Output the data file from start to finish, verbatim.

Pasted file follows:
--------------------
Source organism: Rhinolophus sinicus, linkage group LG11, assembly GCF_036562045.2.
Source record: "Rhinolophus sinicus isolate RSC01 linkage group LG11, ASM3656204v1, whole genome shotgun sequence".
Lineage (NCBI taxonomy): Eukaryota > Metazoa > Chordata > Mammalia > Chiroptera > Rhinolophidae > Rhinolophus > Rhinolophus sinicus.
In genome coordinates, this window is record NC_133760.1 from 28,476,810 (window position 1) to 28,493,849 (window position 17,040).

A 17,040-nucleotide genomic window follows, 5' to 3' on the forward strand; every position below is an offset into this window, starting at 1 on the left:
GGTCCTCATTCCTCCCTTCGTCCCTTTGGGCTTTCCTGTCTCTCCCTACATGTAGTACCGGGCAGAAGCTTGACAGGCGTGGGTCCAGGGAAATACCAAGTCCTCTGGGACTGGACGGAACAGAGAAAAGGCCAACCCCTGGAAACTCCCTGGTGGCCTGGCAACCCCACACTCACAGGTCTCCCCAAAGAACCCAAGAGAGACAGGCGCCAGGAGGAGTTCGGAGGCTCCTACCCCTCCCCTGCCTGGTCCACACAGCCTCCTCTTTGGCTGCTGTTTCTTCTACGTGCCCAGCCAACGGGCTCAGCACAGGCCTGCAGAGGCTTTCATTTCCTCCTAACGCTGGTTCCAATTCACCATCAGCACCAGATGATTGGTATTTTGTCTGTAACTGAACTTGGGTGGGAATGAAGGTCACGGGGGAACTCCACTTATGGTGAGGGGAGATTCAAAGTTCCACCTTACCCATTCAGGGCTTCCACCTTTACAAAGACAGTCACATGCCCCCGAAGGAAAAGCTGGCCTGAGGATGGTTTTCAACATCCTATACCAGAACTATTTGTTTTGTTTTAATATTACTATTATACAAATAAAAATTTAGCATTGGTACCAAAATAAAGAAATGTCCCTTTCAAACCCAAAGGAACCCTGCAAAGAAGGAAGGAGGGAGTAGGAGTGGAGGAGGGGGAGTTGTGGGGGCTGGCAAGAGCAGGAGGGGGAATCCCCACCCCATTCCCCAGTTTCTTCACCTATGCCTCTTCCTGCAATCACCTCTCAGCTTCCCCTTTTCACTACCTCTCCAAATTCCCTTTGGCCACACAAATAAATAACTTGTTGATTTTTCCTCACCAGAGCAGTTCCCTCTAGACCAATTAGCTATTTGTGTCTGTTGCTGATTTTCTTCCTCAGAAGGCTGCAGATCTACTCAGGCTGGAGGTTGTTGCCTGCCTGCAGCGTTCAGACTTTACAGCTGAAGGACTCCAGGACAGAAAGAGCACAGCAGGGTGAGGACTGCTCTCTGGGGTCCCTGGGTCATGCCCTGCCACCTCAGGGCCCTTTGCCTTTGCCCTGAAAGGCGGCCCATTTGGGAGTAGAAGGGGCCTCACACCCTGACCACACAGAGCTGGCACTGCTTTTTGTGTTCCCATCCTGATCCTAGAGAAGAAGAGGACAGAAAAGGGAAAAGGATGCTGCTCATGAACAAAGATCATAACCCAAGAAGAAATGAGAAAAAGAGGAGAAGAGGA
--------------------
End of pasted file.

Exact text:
Source organism: Rhinolophus sinicus, linkage group LG11, assembly GCF_036562045.2.
Source record: "Rhinolophus sinicus isolate RSC01 linkage group LG11, ASM3656204v1, whole genome shotgun sequence".
Lineage (NCBI taxonomy): Eukaryota > Metazoa > Chordata > Mammalia > Chiroptera > Rhinolophidae > Rhinolophus > Rhinolophus sinicus.
In genome coordinates, this window is record NC_133760.1 from 28,476,810 (window position 1) to 28,493,849 (window position 17,040).

A 17,040-nucleotide genomic window follows, 5' to 3' on the forward strand; every position below is an offset into this window, starting at 1 on the left:
GGTCCTCATTCCTCCCTTCGTCCCTTTGGGCTTTCCTGTCTCTCCCTACATGTAGTACCGGGCAGAAGCTTGACAGGCGTGGGTCCAGGGAAATACCAAGTCCTCTGGGACTGGACGGAACAGAGAAAAGGCCAACCCCTGGAAACTCCCTGGTGGCCTGGCAACCCCACACTCACAGGTCTCCCCAAAGAACCCAAGAGAGACAGGCGCCAGGAGGAGTTCGGAGGCTCCTACCCCTCCCCTGCCTGGTCCACACAGCCTCCTCTTTGGCTGCTGTTTCTTCTACGTGCCCAGCCAACGGGCTCAGCACAGGCCTGCAGAGGCTTTCATTTCCTCCTAACGCTGGTTCCAATTCACCATCAGCACCAGATGATTGGTATTTTGTCTGTAACTGAACTTGGGTGGGAATGAAGGTCACGGGGGAACTCCACTTATGGTGAGGGGAGATTCAAAGTTCCACCTTACCCATTCAGGGCTTCCACCTTTACAAAGACAGTCACATGCCCCCGAAGGAAAAGCTGGCCTGAGGATGGTTTTCAACATCCTATACCAGAACTATTTGTTTTGTTTTAATATTACTATTATACAAATAAAAATTTAGCATTGGTACCAAAATAAAGAAATGTCCCTTTCAAACCCAAAGGAACCCTGCAAAGAAGGAAGGAGGGAGTAGGAGTGGAGGAGGGGGAGTTGTGGGGGCTGGCAAGAGCAGGAGGGGGAATCCCCACCCCATTCCCCAGTTTCTTCACCTATGCCTCTTCCTGCAATCACCTCTCAGCTTCCCCTTTTCACTACCTCTCCAAATTCCCTTTGGCCACACAAATAAATAACTTGTTGATTTTTCCTCACCAGAGCAGTTCCCTCTAGACCAATTAGCTATTTGTGTCTGTTGCTGATTTTCTTCCTCAGAAGGCTGCAGATCTACTCAGGCTGGAGGTTGTTGCCTGCCTGCAGCGTTCAGACTTTACAGCTGAAGGACTCCAGGACAGAAAGAGCACAGCAGGGTGAGGACTGCTCTCTGGGGTCCCTGGGTCATGCCCTGCCACCTCAGGGCCCTTTGCCTTTGCCCTGAAAGGCGGCCCATTTGGGAGTAGAAGGGGCCTCACACCCTGACCACACAGAGCTGGCACTGCTTTTTGTGTTCCCATCCTGATCCTAGAGAAGAAGAGGACAGAAAAGGGAAAAGGATGCTGCTCATGAACAAAGATCATAACCCAAGAAGAAATGAGAAAAAGAGGAGAAGAGGA